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Pat Metheny - 80/81 CD (album) cover

80/81

Pat Metheny

Jazz Rock/Fusion


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Andy Webb
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3 stars If I could recreate sax solos in text, I so would.

NOTE: I am reviewing this from the single CD version, so Open and Pretty Scattered are omitted.

Pat Metheny, a fantastic jazz guitarist, has done it again. 80/81 is a fantastic double album. It is definitely one of my favorite folk-jazz crossovers, with fantastic musicianship all across the board from all the collaborators. Jazz improvisations are sprinkled here and there, which a nice color to the album. It may not be Genesis and it may not e Miles Davis, but it's still great.

Two Folk Songs, the two-track-but-really-one song, (on my version the two songs are combined), is a fantastic, you guessed it, folk song. The melodies are beautiful. Listening to them makes me feel like I'm flying high above the Great Plains, lead by fantastic saxophone soloing and other improv beauty. Although at some points the improv gets a little discordant, the track itself is beautiful. And, being a drummer, I love the drum solo in the middle of the track. Not only is it solely drums, the solo is rhythmically magnificent. The guitar solo in the middle of part 2 is fantastic. The jazz chords are wonderfully crafted to sound great. Short little bass solos with that organic acoustic sound are just amazing. Two Folk Songs: setting this record off on the very right foot!

Everyday I Thank You breaks away from the folkiness of the last track and brings the album into the smooth jazz territory. The sax solo in the intro just reminds me of a 90s sitcom love scene in a smoky bar. But after the dreamy solo, the rhythm and guitar pick up the song and take it to new heights. The amazing skill brought to the table by all the musicians really help this song along; just by playing a few chords in the right way, Metheny makes this song memorable. The sax solo might drag, but it still is a good song.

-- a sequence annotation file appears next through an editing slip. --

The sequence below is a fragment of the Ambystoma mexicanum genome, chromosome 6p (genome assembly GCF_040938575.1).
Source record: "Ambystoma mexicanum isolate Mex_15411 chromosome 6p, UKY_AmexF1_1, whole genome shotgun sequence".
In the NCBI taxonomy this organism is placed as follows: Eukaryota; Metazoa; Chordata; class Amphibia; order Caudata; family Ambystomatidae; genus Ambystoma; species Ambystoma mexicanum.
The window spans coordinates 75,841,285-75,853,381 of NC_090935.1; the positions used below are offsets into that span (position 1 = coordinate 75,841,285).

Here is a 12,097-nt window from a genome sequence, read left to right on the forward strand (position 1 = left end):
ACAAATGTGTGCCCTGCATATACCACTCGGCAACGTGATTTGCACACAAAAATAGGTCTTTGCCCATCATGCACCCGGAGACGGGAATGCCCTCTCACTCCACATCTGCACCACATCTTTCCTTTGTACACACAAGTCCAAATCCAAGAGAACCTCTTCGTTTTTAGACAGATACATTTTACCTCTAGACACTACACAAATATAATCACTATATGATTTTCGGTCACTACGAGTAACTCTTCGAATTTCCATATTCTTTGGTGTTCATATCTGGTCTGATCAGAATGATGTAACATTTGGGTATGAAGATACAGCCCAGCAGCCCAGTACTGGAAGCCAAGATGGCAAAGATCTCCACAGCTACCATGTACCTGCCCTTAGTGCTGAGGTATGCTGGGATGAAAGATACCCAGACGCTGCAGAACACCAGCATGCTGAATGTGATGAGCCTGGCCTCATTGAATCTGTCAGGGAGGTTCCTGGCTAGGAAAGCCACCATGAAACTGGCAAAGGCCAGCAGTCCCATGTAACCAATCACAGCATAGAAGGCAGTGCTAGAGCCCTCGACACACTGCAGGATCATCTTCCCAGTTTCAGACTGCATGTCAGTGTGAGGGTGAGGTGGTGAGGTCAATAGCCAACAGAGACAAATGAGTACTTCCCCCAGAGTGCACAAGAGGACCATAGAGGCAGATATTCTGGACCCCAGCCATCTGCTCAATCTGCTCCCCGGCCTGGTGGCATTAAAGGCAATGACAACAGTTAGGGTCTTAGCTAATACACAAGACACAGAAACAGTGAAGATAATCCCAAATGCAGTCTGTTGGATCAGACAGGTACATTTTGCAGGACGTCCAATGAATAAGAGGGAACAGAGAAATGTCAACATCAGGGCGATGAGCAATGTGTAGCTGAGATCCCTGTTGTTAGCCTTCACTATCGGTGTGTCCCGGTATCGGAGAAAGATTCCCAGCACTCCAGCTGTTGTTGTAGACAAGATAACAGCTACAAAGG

Goin' Ahead is a much more melancholy song, with soft melody and beautiful soloing. Metheny is really goin' ahead making feel great about life!

The title track really picks up the tempo for a speedy jazz track with synchronized sax and guitar soloing. The entire track is mostly a switch off solo based off that synchronized "head" section between Metheny and sax player Michael Brecker. It's a fun fusion track, with some speedy and sometimes odd solo sections.

The Bat is another slow melodic smooth jazz song. This features more soloing between guitar and sax. It's nice, but very similar to the other slower switch off solo tracks.

Turnaround is a fun track, opened by a nice bassline by Charlie Haden. A guitar solo is based off of the bassline. It speeds up at times, but is still mainly a switch off solo track, but this time between guitar and bass. It's still a great though.

ALBUM OVERALL: This album has it's ups and downs. Two Folk Songs is so amazing, however, that it's hard to say very many bad things about the album. Every Day I Thank You and The Bat are just slow smooth jazz songs and are essentially the same thing. 80/81 and Turnaround are also very similar, both sped up jazz improv tracks. The best songs on the album are Two Folk Songs and Goin' Ahead, mainly because they are different from the rest and the most creative. Sadly, I haven't heard the two tracks omitted from the single CD version, so I can't comment on them. With the inclusion of Two Folk Songs, the rating of the album is certainly elevated. Bravo to Metheny for that fantastic composition. 3+ stars.

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Send comments to Andy Webb (BETA) | Report this review (#306782)
Posted Tuesday, October 26, 2010 | Review Permalink
Chicapah
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3 stars I'm finding out that Pat Metheny wears a lot of hats. Some are impressive, some are not. The same guy who created the intriguing "As Falls Wichita So Falls Wichita Falls" album with the talented Lyle Mays also produced the dull, pedantic "First Circle" disc with his eponymous group that bored me no end. Therefore, it's dawning on me that listening to one of his records for the first time is akin to indulging in a brown morsel from one of Forrest Gump's box of chocolates. "80/81" doesn't lie somewhere in between those two aforementioned albums, either. It's more like another point on a triangle, distinct and equally distant from the other terminals in most respects. While I can't substantiate my suspicions with solid fact I surmise that Pat was presented with an opportunity to enter into the studio with four respected jazz masters and he wisely seized the moment without giving it a second thought. I mean, how often does one have the chance to be in sessions with Charlie Haden on double bass, Jack DeJohnette on drums and both Dewey Redman and Michael Brecker on tenor saxophone? I have no doubt that Metheny pinched himself and then plunged ahead with the project knowing that even if the result wasn't exactly a masterpiece of jazz he'd have and be able to learn from an experience never to be repeated in his lifetime.